India's wheat market is in a tizzy as supply projections and actual arrivals are not matching, raising a big question mark over the Centre's official production estimate for 2015-16.
The agriculture ministry in its third advance estimate of foodgrain production released earlier this month had estimated wheat output at over 94 million tonnes for the year. This itself was a bit shocking given that India has suffered two back-to-back droughts, which had pulled down the groundwater levels. Besides, the winters in 2015-16 was much less cooler than before.
A cool weather laden with moisture is good for the wheat crop. However, such a climate was not to be found this year. Nonetheless, top officials in the agriculture ministry are still hopeful that in the final analysis, there won't be any drop in production.
In fact, a senior official from the Karnal-based Directorate of Wheat Research discounted any report of shortfall in production on the grounds that arrivals in Punjab and Haryana are more than last year's.
However, the procurement figures compiled by the ministry of food and consumer affairs belied claims of a bumper harvest.
It is already May and wheat procurement in 2016-17 is only 22.8 million tonnes (mt), well below the official target of 28 mt.
As on May 22, around 25 mt of wheat arrived in all mandis across India, compared to 29 mt in the same period last year.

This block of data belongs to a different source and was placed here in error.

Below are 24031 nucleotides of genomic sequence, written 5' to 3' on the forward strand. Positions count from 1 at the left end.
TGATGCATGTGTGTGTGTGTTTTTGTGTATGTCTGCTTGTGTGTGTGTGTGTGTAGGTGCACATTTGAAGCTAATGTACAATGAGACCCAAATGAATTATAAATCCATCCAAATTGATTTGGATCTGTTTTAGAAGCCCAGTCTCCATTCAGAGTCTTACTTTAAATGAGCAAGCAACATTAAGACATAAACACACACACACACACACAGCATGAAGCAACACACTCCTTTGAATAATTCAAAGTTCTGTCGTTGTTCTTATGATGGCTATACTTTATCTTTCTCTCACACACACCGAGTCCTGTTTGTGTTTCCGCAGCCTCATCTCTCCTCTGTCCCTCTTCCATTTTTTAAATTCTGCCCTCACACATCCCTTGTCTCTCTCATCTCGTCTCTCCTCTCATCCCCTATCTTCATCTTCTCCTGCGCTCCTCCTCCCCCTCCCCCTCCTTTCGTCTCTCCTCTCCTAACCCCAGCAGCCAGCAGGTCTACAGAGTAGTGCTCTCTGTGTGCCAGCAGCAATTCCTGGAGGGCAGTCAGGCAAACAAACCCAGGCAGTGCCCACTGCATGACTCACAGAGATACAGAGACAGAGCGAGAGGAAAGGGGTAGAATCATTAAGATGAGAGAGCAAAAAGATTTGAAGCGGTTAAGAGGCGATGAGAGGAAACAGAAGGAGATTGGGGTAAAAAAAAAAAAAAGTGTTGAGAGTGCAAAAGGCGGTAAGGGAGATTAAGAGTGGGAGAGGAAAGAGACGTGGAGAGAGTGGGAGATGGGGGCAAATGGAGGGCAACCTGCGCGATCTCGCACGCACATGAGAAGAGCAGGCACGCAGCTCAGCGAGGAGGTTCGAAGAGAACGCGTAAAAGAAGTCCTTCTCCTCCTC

Given that wheat production in 2014-15, which was marketed in 2015-16, was only 86.5 mt, it is surprising that production this year is estimated to be higher. Daily wheat arrivals in 2016-17 are tapering off compared to those of last year.
The big drop in wheat production so far has been in three states - Uttar Pradesh, Madhya Pradesh and Rajasthan - all of them hit by drought.
Wheat procurement in Madhya Pradesh in 2016-17 till May 20 has dropped by half compared to 2015-16 at 4 mt, while in Uttar Pradesh and Rajasthan, it has fallen 61 per cent and 37 per cent, respectively. The official explanation for this miserable performance particularly in Madhya Pradesh, which has become a frontline wheat producing and procurement state in the past few years, is that massive private buying due to low taxes has impacted state purchases of wheat.
But, traders and industry experts discount this. A senior official with a leading global trading firm pegged private sector purchases at 1.5-2 mt of wheat from the Indian domestic market every year. He said in now way can private players absorb the 4-5 mt shortfall the Centre might be witnessing in procurement this year.
With the international wheat market at multi-year lows owing to a global glut, it is unlikely that private traders would be purchase wheat from India to stock and sell in future.
So where has this bumper harvest gone if it is not showing in government purchases and is not being purchased by private traders?
An explanation for this could be that there is a big mismatch between the Centre's production estimate and the actual crop size. In reality, wheat crop in India this year could be much lower than what has been estimated. The subsequent advance estimates should reflect that.